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Review: Booqpad for iPad 2

The $50 Booqpad pairs your newest generation Apple tablet with an ancient and classic bit of tech: paper. It’s an interesting pairing that really makes you think about how to use the iPad’s slate form factor: Apple’s Smart Cover tends to make you think of the iPad as a hybrid portrait-landscape device for typing and multimedia, whereas the Booqpad tends to tell you that the iPad is a tablet meant to be used in portrait mode.

The Fit

I had a nasty little surprise when I first tried the Booqpad on my iPad 2. It plays nicely enough with my Gelaskins backing, but it temporarily mangled the front skin I had so painstakingly installed. I don’t blame booq’s design for this – few cases are meant to work alongside skins – but let this serve as a warning to prospective buyers with Gelaskins or InvisibleShields installed: the Booqpad is a pretty tight fit.

You Could Go Like This, You Could Go Like That

It’s also a pretty smart fit. The iPad and 50-sheet pad of paper can be inserted in such a way that you can have the iPad on the left and paper on the right, or the other way around. It’s good to know that Booq is looking out for lefties.

Once your iPad 2 is inside the Booqpad and sealed in place with the fabric flap, you can rest assured that it isn’t going anywhere. In fact, the fit is so secure that the Booqpad becomes more of an all-day kind of case – the kind you don’t really take off, because it’s a little bit of a pain to do so. This can be a little limiting, but more on that a bit later.

Refined and Recycled

The lower-end Booqpad model I used is made of 100% recycled PET (Polyethylene terephthalate, don’t you know?), and yet it still feels very much like a quality product. It dresses the iPad up quite nicely (the gray/green colour combination on my Booqpad looks sharp), and the clasp for the front cover always closes with a very satisfying *snap*.

iPad + Pad of paper

Here’s a sentence that’s guaranteed to cause more than a few eyeballs to roll in their sockets: writing on actual paper is fun, and the Booqpad reminded me of that. I’m the kind of person who thinks so much about the kind of tech with circuitry in it that I can often forget about the kind of tech made out of tree bark. In short, I’ve become so accustomed to having to load up a notes app before actually being able to take notes, that clicking a pen and then setting it to the pad of paper in the Booqpad was surprisingly simple. Shame on me for forgetting the magic of paper.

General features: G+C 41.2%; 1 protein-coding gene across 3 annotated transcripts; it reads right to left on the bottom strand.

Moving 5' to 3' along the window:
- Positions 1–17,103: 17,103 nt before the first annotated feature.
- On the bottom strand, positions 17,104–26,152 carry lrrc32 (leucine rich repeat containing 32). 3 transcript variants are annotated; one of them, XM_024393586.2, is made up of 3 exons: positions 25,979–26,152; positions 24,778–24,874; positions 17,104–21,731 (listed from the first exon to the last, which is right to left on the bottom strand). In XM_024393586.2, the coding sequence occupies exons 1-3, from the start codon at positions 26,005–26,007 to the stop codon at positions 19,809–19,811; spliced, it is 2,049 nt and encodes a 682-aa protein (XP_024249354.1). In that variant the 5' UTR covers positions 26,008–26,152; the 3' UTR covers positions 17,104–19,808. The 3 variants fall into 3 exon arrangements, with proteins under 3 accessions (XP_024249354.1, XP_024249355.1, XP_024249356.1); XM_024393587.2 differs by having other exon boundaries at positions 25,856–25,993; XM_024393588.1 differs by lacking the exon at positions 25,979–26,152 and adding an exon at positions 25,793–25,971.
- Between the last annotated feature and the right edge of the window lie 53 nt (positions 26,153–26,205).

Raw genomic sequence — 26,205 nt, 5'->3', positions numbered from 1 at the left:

Portrait Encouraged

The Booqpad’s form factor tends to guide users towards a very specific type of iPad usage: the tablet as a reference tool, and paper as the primary recording interface. This makes the Booqpad fantastic for meetings at a desk or chats at a coffee shop where you’ll use the iPad to look up previous notes or conduct web searches, and paper to record your newest thoughts.

However, I do think that the Booqpad could have been a much more flexible case, had it addressed some of the more common iPad use cases. Most iPad users I know of enjoy elevating their iPads for use as netbook-like devices (paired with a BT keyboard), or tilting the tablet ever-so-slightly for easier text entry in landscape mode.

The Booqpad simply does not have the capacity to hold an iPad vertically for viewing, and although you can fold the other half of the folio behind the iPad to use the Booqpad as a mini lectern, this position just feels half-baked; all of the paper on the paper pad is left to flap around or get crumpled under the weight of the iPad unless you pin it closed with your hand, and that’s just a hassle. Having the pad of paper always attached also makes it much harder to relax with apps like iBooks or Wired, since you’ll always have an unwieldy pad of paper flapping around while you try to read.


After a few days with the Booqpad I already knew that it wasn’t quite the case for me: I like typing with landscape and Bluetooth keyboards far too much to be locked into portrait mode.
However, I definitely see how this case can appeal to users who see their iPads as more of a reference rather than writing machine. If you’re already used to jotting down notes with a real pen and pad of paper, but are also looking for a way to leverage the power of your powerful new tablet, then the Booqpad makes for a very compelling choice. It features a built-in pen slot, two card slots, and heavy padding to keep the whole package secure — all for just $50 (or $100 for a fancier leather version) from Booq.com. Just make sure not to go too paper crazy, since pad re-fills for 150 sheets (three pads) go for $10 a pop.

This Booqpad was provided by The Max Borges Agency for review on iSource. For further information regarding our site’s review policies, please see the “About” page.

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